Reading the TIFF’s Tea Leaves

Critics are placing bets on which movies will score with the Oscars, based on showings at the Toronto International Film Festival, which concluded over the weekend.

The Silver Linings Playbook won the festival’s top prize, raising expectations that it will be nominated for Best PictureVanity Fair also predicts that Jennifer Lawrence will pick up a Best Actress nomination for her performance in the filmwhile the Wall Street Journal gives kudos to co-star Robert De Niro, saying “the 69-year-old seems positively rejuvenated in David O. Russell’s sensational comedy … portraying a gambling addict and obsessive football fan who believes every factor in his environment — even the placement of his remote controls — affects how his beloved Philadelphia Eagles perform.”  The film, based on Matthew Quirk’s novel, also stars Bradley Cooper and opens Nov 21. The tie-in arrives in October.

The Silver Linings Playbook [movie tie-in edition]
Matthew Quick
Retail Price: $15.00
Paperback: 304 pages
Publisher: Sarah Crichton Books – (2012-10-16)
ISBN / EAN: 0374533571 / 9780374533571

Several sources commented on the sheer length of many of the films (the Wall Street Journal complains in its headline “When Will It End“?), including the much-anticipated Cloud Atlas which runs 2 hours and 43 minutes (and is called the “Most overwhelming visual experience of the T.I.F.F.” by Vanity Fair). It opens on Oct. 26th, the same day as another long film, Deepa Mehta’s adaptation of Salman Rushdie’s Midnight’s Children which, at 2.5 hours, is slightly shorter. Critics lost patience with the it; the Toronto’s Globe and Mail commented, “With the book’s wryly witty tone mostly gone, all that’s left is plot – diminished yet recitative, like episodic milestones duly checked off on a laboured journey.”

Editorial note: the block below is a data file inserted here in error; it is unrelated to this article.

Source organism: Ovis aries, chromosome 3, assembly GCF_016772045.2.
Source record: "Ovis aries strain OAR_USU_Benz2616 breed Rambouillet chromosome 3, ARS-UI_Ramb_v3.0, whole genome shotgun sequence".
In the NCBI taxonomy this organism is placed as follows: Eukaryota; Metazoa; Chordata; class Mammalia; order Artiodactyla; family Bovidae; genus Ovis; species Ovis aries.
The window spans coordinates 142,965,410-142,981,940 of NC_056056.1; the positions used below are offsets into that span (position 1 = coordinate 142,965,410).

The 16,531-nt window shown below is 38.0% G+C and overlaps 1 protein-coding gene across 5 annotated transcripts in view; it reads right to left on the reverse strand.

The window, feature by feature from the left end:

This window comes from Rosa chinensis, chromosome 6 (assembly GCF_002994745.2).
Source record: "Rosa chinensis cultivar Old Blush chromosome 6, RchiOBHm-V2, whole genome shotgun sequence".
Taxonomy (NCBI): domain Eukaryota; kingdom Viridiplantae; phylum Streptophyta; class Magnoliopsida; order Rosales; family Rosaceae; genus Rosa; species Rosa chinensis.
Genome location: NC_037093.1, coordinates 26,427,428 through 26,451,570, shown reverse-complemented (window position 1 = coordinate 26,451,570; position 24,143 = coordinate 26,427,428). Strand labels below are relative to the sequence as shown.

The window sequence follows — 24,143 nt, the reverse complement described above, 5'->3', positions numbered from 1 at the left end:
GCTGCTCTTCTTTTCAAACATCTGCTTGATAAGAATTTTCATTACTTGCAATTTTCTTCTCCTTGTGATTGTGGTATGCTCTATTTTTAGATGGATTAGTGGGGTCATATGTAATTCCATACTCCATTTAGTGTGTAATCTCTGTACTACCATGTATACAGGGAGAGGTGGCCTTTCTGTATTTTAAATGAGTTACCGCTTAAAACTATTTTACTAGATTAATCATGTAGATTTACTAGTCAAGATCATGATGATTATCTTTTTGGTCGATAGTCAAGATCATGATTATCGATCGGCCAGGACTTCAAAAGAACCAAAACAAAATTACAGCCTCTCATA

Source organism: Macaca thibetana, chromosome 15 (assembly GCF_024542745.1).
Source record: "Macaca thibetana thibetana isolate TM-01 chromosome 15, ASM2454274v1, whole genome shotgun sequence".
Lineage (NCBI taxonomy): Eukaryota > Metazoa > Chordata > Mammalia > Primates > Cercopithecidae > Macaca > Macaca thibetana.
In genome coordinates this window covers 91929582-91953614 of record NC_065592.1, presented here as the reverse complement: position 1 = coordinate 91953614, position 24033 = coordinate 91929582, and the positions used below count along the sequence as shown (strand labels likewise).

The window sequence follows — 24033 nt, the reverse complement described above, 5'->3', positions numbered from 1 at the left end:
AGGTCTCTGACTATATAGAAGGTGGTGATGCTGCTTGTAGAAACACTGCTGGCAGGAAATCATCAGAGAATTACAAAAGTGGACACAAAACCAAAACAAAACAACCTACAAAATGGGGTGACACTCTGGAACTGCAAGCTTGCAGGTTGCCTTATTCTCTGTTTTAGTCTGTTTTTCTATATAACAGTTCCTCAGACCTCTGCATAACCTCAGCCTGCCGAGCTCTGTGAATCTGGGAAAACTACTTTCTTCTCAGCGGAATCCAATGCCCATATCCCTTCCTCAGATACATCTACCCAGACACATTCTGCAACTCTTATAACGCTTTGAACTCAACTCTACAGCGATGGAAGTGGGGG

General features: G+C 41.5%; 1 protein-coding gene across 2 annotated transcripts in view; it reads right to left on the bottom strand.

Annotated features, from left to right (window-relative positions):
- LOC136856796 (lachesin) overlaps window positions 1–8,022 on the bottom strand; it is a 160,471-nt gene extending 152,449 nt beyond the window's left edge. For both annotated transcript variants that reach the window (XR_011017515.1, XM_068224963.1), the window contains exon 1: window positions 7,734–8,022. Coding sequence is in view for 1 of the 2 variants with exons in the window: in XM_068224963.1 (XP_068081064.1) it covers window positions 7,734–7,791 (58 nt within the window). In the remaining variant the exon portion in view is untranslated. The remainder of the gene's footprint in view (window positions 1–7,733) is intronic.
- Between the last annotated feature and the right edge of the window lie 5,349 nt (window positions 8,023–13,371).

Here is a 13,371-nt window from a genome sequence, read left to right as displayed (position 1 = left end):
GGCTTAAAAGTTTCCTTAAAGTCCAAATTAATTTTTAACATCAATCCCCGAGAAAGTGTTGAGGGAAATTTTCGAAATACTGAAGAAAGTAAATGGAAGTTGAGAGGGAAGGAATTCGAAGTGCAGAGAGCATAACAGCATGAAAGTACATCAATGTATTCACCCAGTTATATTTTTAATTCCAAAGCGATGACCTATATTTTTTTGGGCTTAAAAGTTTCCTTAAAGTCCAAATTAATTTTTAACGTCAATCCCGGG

Also  clocking in at over two hours are  Great Expectations (128 minutes; release not yet scheduled) and Anna Karenina (130 minutes; opens 11/16), with Keira Knightley. Critics were divided on the latter, with The Hollywood Reporter saying it “lacks emotional depth, moral resonance,” while Time magazine enthused that it is an  “intelligently ecstatic new adaptation.”

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